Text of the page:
Almost all of us have some ongoing disruption in the part of our brain that assesses threat levels (amygdala) and this means that even low-grade threats become viewed as threats to our very survival. The way the brain is regulated also means that social activity can only take place when we feel sufficiently safe to engage with others. We see this in the obstructive and defiant responses from teenagers often portrayed in the media. But socialization also dampens the activity of the amygdala, so making us feel safer. If we look at how our communities have broken down and with them, our opportunities for casual social interactions, we see that all too many of us can go through weeks without the social activities that used to be taken for granted. It is not surprising therefore that many people suffering anxiety and depression, or cancer, MS, ME, AIDS and other ailments can become very isolated.

Although EFT can be used as a self-healing technique, the socialization affect on the brain might account for the reason that many people find that they can heal better with the aid of a therapist. They have a relationship with that person which creates feelings of safety and security that they do not have elsewhere in their life.

Studies have revealed that there is a clear link between our early experiences of trauma and later development of life-threatening disease. This is not, however, currently well known in medical literature, only in behavioural studies. EFT practitioners are finding this to be true in their work and every day more reports flood into Gary Craig of healing physical and emotional pain through trauma release.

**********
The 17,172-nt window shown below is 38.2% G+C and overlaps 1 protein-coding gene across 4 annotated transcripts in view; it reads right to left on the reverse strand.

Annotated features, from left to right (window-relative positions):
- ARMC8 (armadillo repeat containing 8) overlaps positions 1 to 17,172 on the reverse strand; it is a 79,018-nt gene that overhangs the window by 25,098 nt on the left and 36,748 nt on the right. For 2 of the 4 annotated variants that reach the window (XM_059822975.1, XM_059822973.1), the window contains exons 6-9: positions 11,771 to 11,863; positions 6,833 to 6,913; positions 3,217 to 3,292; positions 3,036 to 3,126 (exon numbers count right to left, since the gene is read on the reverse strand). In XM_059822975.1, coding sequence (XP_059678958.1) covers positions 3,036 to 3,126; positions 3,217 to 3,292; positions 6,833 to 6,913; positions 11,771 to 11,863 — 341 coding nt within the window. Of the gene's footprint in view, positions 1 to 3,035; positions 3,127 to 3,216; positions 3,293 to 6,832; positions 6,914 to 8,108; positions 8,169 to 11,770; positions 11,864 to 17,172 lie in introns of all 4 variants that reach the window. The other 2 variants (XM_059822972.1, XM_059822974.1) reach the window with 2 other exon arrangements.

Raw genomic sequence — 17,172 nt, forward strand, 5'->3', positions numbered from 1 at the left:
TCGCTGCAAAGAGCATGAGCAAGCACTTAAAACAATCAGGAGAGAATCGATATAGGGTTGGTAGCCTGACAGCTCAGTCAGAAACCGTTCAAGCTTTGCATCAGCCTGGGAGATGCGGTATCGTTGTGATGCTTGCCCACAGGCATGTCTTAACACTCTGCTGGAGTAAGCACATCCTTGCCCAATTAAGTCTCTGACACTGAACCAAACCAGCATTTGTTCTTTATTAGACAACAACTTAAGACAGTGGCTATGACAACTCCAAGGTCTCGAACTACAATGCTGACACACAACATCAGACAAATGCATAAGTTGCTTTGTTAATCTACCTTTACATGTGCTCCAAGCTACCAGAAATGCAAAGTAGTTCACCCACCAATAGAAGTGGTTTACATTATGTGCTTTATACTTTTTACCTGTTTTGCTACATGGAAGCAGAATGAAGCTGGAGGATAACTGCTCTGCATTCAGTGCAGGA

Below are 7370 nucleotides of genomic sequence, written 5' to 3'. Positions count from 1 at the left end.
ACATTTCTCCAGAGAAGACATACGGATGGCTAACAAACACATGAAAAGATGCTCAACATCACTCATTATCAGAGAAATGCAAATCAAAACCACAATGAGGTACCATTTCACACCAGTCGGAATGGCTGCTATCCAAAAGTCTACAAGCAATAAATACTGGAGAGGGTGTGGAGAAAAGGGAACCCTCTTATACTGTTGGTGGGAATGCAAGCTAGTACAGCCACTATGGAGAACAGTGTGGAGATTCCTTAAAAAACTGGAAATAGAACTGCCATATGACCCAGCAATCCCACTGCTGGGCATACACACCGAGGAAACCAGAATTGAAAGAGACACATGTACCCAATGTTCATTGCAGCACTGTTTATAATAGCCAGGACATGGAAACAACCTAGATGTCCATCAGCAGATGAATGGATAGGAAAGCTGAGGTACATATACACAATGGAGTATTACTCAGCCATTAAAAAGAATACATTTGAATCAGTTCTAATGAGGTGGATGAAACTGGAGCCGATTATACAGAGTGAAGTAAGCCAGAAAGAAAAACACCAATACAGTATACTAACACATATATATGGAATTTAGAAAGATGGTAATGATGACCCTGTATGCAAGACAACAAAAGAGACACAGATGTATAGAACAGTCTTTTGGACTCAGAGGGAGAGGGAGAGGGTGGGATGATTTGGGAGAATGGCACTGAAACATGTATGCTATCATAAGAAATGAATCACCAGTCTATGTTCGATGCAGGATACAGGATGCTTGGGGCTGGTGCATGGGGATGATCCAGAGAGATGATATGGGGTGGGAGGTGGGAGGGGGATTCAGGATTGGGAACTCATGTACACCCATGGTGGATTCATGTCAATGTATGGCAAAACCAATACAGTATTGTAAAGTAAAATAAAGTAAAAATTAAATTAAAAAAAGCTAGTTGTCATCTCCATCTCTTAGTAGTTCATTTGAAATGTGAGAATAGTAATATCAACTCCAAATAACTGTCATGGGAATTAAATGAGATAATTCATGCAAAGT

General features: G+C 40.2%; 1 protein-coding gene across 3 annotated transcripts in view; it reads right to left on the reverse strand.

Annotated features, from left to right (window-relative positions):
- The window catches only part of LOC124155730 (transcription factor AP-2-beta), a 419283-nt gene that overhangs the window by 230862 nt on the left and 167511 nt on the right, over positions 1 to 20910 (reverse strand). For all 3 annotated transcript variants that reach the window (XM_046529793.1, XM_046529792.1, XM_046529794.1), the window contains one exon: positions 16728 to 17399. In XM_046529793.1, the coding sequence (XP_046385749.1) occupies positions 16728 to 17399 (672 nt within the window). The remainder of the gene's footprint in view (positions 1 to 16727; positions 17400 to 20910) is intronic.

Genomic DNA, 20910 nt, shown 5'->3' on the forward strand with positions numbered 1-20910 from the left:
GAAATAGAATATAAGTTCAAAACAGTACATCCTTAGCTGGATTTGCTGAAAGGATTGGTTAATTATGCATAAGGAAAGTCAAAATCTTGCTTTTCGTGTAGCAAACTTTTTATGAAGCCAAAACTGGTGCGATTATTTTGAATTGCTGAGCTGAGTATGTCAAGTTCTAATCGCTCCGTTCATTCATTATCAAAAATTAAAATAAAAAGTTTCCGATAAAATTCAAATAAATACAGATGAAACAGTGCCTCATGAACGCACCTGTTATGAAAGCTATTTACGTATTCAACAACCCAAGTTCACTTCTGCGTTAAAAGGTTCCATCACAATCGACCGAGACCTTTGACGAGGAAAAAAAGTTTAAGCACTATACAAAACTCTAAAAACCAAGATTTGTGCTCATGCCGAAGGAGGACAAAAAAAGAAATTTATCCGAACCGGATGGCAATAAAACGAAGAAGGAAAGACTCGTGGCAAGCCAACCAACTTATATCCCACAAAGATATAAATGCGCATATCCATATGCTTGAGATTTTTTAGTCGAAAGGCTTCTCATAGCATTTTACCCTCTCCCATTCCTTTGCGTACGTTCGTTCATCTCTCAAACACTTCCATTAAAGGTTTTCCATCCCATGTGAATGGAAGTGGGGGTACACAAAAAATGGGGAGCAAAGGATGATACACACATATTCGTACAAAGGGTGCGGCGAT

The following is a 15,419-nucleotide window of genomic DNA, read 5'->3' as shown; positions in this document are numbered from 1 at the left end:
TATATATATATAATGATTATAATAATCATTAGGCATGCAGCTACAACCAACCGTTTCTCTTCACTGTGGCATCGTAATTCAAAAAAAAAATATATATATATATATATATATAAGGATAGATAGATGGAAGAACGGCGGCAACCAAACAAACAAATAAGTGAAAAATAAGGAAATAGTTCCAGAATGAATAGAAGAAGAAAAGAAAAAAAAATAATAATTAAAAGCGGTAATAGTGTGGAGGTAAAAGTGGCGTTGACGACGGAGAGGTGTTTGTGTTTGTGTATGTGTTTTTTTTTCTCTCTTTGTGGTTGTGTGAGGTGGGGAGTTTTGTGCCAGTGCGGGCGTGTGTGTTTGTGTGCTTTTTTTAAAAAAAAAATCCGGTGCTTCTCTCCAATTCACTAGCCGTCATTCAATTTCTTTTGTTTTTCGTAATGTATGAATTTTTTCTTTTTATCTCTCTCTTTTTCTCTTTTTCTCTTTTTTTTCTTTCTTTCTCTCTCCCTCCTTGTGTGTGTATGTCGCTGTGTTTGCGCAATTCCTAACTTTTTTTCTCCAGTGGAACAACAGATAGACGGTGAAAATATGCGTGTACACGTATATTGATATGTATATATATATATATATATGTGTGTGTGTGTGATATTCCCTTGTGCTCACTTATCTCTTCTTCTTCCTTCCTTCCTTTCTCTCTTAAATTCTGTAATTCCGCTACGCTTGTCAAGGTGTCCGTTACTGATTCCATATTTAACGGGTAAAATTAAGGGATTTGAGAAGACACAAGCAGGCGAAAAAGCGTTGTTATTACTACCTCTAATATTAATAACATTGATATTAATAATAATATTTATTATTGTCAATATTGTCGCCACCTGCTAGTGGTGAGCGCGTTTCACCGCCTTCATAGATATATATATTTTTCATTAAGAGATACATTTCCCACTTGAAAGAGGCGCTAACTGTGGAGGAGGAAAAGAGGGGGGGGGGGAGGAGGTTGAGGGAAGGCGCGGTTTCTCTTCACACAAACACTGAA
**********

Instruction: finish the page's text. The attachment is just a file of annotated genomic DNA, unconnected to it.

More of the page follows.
EFT can enable healing for traumas that have been held in the body for any length of time. This diminishes the effects on the physical and mental systems and allows a return to homeostasis. Whether dis-ease and illness is already present or symptoms of past traumas are evident, the use of EFT can greatly enhance the body’s resiliency capacity. No longer does the ‘freeze’ response have to be the only response to a small ‘t’ trauma.

If you are suffering with symptoms of past traumas, whether that is physical illness or mental and emotional dis-harmony, here are some pointers for you

• The Tearless Trauma technique, which isn’t actually as “tearless” as it suggests but does dramatically reduce the risks of re-traumatization compared with other therapies.
• Matrix Reimprinting and ECHOs are useful techniques to investigate.
• Work with a practitioner who specializes in Inner Child healing.
• It is important to treat yourself kindly and gently when working through trauma. Take time out to relax, take walks in the countryside, meditate or follow guided visualization, eat well and drink plenty of water.
• You will need to be persistent and patient. Take your time because the end result will be worth it. Healing trauma can be like coaxing a frightened rescue animal out of the corner of the room where it is cowering and getting it to trust you.

[1]Resources for Dr. Robert Scaer
Books: The Body Bears the Burden: Trauma, Dissociation and Disease
The Trauma Spectrum: Hidden Wounds and Human Resiliency

Author's Bio: 

Marian Mills is an EFT Practitioner specialising in healing broken hearts so that they can shine with Joy and Passion. Using EFT to release the past pain of rejection, abandonment, trauma, loss and shame allows our true divine nature of joy, passion, energy, enthusiasm and well-being to shine through.